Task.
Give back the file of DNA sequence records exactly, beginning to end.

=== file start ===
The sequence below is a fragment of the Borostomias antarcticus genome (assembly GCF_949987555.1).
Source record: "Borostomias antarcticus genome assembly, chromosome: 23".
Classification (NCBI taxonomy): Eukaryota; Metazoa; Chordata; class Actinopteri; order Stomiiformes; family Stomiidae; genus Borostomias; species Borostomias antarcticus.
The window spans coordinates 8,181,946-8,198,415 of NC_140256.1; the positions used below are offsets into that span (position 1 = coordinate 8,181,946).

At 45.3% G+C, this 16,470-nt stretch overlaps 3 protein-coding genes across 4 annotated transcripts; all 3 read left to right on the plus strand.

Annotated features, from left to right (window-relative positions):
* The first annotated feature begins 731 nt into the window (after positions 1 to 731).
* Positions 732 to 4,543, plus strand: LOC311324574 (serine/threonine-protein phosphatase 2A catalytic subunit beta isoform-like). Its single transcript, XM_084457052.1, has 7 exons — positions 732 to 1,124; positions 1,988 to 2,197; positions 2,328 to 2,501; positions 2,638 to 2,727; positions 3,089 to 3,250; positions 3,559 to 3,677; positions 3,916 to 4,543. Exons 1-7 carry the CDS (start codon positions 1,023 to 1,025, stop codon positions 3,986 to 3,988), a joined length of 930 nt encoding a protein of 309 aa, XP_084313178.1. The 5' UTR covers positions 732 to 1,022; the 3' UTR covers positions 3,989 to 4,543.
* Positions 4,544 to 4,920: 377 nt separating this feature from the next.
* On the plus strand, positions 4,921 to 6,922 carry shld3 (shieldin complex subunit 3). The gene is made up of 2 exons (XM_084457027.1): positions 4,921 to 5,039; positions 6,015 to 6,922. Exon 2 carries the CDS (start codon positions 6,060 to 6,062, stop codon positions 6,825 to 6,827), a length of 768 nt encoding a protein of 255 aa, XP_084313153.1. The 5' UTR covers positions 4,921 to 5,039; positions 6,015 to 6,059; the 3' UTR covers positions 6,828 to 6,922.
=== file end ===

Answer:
The sequence below is a fragment of the Borostomias antarcticus genome (assembly GCF_949987555.1).
Source record: "Borostomias antarcticus genome assembly, chromosome: 23".
Classification (NCBI taxonomy): Eukaryota; Metazoa; Chordata; class Actinopteri; order Stomiiformes; family Stomiidae; genus Borostomias; species Borostomias antarcticus.
The window spans coordinates 8,181,946-8,198,415 of NC_140256.1; the positions used below are offsets into that span (position 1 = coordinate 8,181,946).

At 45.3% G+C, this 16,470-nt stretch overlaps 3 protein-coding genes across 4 annotated transcripts; all 3 read left to right on the plus strand.

Annotated features, from left to right (window-relative positions):
* The first annotated feature begins 731 nt into the window (after positions 1 to 731).
* Positions 732 to 4,543, plus strand: LOC311324574 (serine/threonine-protein phosphatase 2A catalytic subunit beta isoform-like). Its single transcript, XM_084457052.1, has 7 exons — positions 732 to 1,124; positions 1,988 to 2,197; positions 2,328 to 2,501; positions 2,638 to 2,727; positions 3,089 to 3,250; positions 3,559 to 3,677; positions 3,916 to 4,543. Exons 1-7 carry the CDS (start codon positions 1,023 to 1,025, stop codon positions 3,986 to 3,988), a joined length of 930 nt encoding a protein of 309 aa, XP_084313178.1. The 5' UTR covers positions 732 to 1,022; the 3' UTR covers positions 3,989 to 4,543.
* Positions 4,544 to 4,920: 377 nt separating this feature from the next.
* On the plus strand, positions 4,921 to 6,922 carry shld3 (shieldin complex subunit 3). The gene is made up of 2 exons (XM_084457027.1): positions 4,921 to 5,039; positions 6,015 to 6,922. Exon 2 carries the CDS (start codon positions 6,060 to 6,062, stop codon positions 6,825 to 6,827), a length of 768 nt encoding a protein of 255 aa, XP_084313153.1. The 5' UTR covers positions 4,921 to 5,039; positions 6,015 to 6,059; the 3' UTR covers positions 6,828 to 6,922.